The most expensive coffee in the world
The most expensive coffee in the world

Those of you who have been to St Mark’s Square in Venice will be astonished to know that there is more expensive than that! You can easily pay ten pounds for a coffee there – especially if there are musicians playing. There’s no way round it, really – if you go in to the café, order and drink your coffee at the bar it’s considerably cheaper, but you can’t take in the amazing view. So – gird your loins and just do it the once. Make sure you stay and soak up the atmosphere and think of the minutes you’re paying for rather than the drink.

In the main, it seems to be that passing coffee through an animal makes it more expensive, significantly more expensive. Unfortunately, there are now farms with civets in cages to serve the burgeoning demand. The story used to be that civets were able to identify the very best beans, not sure that’s even true – but at least they roamed free. Kopi Luwak is one of the best-known civet coffees.

If you’re in London, pop in to Le Café Alain Ducasse in London you can have a coffee for £3.50. You can also have one for £15. It’s from Yemen, don’t put milk in it. Apparently it’s very nice and as it’s served in a pot you could share it between two of you. 

If you’d rather brew your own, there are plenty of expensive options you can go for – Finca el Injerto, for example. It’s made from small, rare, rich beans and comes in at a staggering £380 for 450g of beans. The most expensive coffee you’re likely to see in mainstream shops is Jamaican Blue Mountain coffee which is around £50 for 450g.

And then there’s Black Ivory Coffee – it reviews really well: five stars. And it’s a snip at £76.70 for a packet of the lovely stuff. (Maybe a wee bit cheaper on Amazon.) And that packet will make four espressos. The website also sells 1kg boxes containing 29 packets which will set you back £1,534.02. (Yes, that two pence is important!) Here’s why it’s so pricey. The very best Thai arabica cherries are picked at a height of 1,500 metres and taken to Surin in Thailand where they are fed to elephants. Between 12 and 72 hours later the elephant will make a deposit which contains the now partially digested cherries which are washed and dried at the local school.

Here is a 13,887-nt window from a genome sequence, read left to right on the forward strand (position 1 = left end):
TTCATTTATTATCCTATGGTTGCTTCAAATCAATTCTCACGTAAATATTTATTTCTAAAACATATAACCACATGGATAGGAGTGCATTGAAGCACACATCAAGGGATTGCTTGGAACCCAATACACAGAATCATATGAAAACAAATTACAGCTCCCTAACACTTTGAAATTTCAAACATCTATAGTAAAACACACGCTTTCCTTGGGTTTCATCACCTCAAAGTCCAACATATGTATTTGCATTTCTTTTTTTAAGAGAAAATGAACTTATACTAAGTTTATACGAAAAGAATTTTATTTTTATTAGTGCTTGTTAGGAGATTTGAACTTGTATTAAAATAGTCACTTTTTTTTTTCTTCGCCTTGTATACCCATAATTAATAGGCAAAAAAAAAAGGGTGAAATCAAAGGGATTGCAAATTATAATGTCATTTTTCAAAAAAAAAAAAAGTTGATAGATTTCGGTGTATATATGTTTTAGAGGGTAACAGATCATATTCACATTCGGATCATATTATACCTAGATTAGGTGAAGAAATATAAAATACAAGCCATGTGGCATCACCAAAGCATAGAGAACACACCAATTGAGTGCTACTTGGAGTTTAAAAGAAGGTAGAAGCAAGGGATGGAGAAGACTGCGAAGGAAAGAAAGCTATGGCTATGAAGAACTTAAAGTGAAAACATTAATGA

The largest and the best-looking are then selected to be roast. The taste, they say, is distinctive. If you can’t justify the expense, just pop in to a five-star hotel or a Michelin-starred restaurant and ask for a cuppa as that’s where most of it goes.

The most expensive coffee we sell is a delicious Kenyan cup called ‘I just don’t know what to brew with myself’ – it’s less than a tenner and really is very good. They say you get what you pay for; however, we don’t believe there’s a real need for some of the ridiculously-priced coffee that’s on the market. Pay for quality, of course – but don’t pay through the nose (or the other end of an animal).

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